Chilling Effects, Automation, and the DMCA: An Empirical Perspective

48 Pages Posted: 27 Jun 2018

See all articles by Jon Penney

Jon Penney

University of Oxford - Oxford Internet Institute; Citizen Lab, University of Toronto; Princeton University - Center for Information Technology Policy; Harvard University - Berkman Klein Center for Internet & Society; Dalhousie University - Schulich School of Law

Date Written: June 27, 2018

Abstract

When the Digital Millennium Copyright Act (DMCA) was enacted by the United States Congress in 1998, few likely predicted its central enforcement scheme — the “notice and takedown” system in section 512 — would prove so influential globally, serving as a model for similar legislation around the world. Nor, it can be surmised, did they envision the DMCA, twenty years on, standing at the forefront an emerging new legal and technological challenge — the increasing automation of legal processes — as the DMCA itself is increasingly automated with the number and scope of DMCA notices and removal requests growing exponentially by the day. These developments render even more salient one of the most enduring criticisms of the DMCA and its notice and takedown system: that it has a significant chilling effect on speech and expression online. Yet, empirical studies on the DMCA more generally are very rare, and no recent study has specifically examined DMCA notice chilling effects. The study discussed in this Article aims to address this void, with two original empirical DMCA case studies — one survey based, and another based on an analysis of 500 Google Blogs and 500 Twitter accounts that have received DMCA notices. This empirical legal study’s original findings include noteworthy evidence of DMCA notice chilling effects online, differential impacts on certain individuals and groups, as well as empirical insights as to automated enforcement of copyright and its impact on internet users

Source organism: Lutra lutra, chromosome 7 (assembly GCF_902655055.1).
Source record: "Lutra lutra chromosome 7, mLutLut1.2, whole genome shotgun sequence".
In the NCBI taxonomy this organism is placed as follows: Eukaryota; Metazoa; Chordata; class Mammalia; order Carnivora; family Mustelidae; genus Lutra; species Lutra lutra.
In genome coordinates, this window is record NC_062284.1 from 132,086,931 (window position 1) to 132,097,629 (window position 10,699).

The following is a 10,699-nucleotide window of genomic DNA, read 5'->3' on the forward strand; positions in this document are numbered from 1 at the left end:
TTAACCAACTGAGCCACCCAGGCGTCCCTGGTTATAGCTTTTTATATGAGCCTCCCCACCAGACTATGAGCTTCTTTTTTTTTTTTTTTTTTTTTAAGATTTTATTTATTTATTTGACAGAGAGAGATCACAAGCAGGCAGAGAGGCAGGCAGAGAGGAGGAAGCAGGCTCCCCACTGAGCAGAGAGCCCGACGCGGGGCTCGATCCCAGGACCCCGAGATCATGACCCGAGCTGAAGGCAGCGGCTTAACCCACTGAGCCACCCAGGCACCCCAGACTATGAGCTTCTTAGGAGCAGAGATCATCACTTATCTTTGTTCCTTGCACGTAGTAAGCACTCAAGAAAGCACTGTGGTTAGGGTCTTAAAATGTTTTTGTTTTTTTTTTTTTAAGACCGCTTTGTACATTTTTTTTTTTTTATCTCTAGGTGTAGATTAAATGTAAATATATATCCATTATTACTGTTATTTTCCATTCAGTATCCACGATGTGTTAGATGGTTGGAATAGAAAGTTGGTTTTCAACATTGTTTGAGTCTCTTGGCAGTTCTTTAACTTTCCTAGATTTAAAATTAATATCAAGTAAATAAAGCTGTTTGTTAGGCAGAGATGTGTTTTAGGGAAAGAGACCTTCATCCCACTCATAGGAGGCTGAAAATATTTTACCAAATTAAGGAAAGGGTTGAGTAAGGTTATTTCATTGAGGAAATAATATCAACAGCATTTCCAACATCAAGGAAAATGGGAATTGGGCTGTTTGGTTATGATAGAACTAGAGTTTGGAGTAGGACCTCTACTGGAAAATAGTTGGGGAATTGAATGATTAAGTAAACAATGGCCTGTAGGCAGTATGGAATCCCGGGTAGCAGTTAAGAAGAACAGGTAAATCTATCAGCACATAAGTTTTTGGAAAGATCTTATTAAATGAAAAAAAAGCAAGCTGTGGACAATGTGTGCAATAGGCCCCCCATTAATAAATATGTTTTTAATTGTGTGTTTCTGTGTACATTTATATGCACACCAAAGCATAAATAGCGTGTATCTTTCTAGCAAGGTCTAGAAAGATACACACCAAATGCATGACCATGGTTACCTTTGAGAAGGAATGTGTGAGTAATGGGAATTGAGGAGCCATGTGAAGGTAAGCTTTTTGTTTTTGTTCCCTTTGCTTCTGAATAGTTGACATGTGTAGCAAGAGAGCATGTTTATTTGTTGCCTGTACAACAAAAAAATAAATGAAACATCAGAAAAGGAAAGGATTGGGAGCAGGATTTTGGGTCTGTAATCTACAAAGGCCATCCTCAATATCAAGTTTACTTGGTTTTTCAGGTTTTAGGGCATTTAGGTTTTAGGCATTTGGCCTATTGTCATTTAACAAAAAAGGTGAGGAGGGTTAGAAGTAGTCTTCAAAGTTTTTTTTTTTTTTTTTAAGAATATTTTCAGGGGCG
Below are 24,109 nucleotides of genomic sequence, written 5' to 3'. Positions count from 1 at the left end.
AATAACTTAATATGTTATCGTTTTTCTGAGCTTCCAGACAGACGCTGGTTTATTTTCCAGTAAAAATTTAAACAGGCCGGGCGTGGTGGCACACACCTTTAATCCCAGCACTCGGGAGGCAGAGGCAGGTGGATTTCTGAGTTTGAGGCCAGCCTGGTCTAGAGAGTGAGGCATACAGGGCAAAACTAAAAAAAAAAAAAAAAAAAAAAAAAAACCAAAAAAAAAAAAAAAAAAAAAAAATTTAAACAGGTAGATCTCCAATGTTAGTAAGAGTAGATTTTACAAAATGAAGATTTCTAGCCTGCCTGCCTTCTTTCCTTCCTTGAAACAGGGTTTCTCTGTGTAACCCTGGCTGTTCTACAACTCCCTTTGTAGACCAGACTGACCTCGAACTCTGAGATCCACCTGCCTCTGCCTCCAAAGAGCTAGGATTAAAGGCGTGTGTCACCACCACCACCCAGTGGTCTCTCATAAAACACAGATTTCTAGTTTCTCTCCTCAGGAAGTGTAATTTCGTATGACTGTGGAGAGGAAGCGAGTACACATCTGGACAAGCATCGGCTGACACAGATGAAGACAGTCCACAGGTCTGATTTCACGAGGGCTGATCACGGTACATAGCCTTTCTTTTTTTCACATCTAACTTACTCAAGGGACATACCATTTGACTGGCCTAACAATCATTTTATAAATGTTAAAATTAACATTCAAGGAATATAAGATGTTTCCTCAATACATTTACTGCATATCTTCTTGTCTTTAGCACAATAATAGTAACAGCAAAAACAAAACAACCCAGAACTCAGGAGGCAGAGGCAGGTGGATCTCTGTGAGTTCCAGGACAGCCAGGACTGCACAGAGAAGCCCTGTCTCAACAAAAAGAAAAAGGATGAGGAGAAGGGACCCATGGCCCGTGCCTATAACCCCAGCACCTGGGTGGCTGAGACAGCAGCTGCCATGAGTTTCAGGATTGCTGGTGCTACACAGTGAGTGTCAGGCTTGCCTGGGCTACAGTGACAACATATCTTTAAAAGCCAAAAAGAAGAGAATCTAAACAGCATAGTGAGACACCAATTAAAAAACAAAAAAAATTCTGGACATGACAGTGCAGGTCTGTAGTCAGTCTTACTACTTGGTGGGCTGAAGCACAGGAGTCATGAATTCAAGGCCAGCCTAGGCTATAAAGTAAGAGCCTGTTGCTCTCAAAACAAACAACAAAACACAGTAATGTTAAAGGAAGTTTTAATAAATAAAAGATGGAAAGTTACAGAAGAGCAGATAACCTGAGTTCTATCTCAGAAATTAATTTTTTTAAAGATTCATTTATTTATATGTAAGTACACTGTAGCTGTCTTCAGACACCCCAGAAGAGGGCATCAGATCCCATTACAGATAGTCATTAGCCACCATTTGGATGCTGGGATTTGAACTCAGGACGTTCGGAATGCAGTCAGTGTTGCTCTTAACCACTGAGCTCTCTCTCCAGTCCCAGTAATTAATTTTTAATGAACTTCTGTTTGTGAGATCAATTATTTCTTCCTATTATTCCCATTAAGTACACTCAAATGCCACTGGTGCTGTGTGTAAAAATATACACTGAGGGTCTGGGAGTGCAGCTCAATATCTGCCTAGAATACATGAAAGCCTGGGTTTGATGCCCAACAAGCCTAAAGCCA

Suggested Citation

Penney, Jonathon, Chilling Effects, Automation, and the DMCA: An Empirical Perspective (June 27, 2018). Available at SSRN: https://ssrn.com/abstract=3203276

Jonathon Penney (Contact Author)

University of Oxford - Oxford Internet Institute ( email )

1 St. Giles
University of Oxford
Oxford OX1 3PG Oxfordshire, Oxfordshire OX1 3JS
United Kingdom

Citizen Lab, University of Toronto ( email )

Munk School of Global Affairs
University of Toronto
Toronto, Ontario M5S 3K7
Canada

Princeton University - Center for Information Technology Policy ( email )

C231A E-Quad
Olden Street
Princeton, NJ 08540
United States

Harvard University - Berkman Klein Center for Internet & Society ( email )

Harvard Law School
23 Everett, 2nd Floor
Cambridge, MA Nova Scotia 02138
Canada

Dalhousie University - Schulich School of Law ( email )

6061 University Avenue
PO Box 15000
Halifax, Nova Scotia B3H 4R2
Canada

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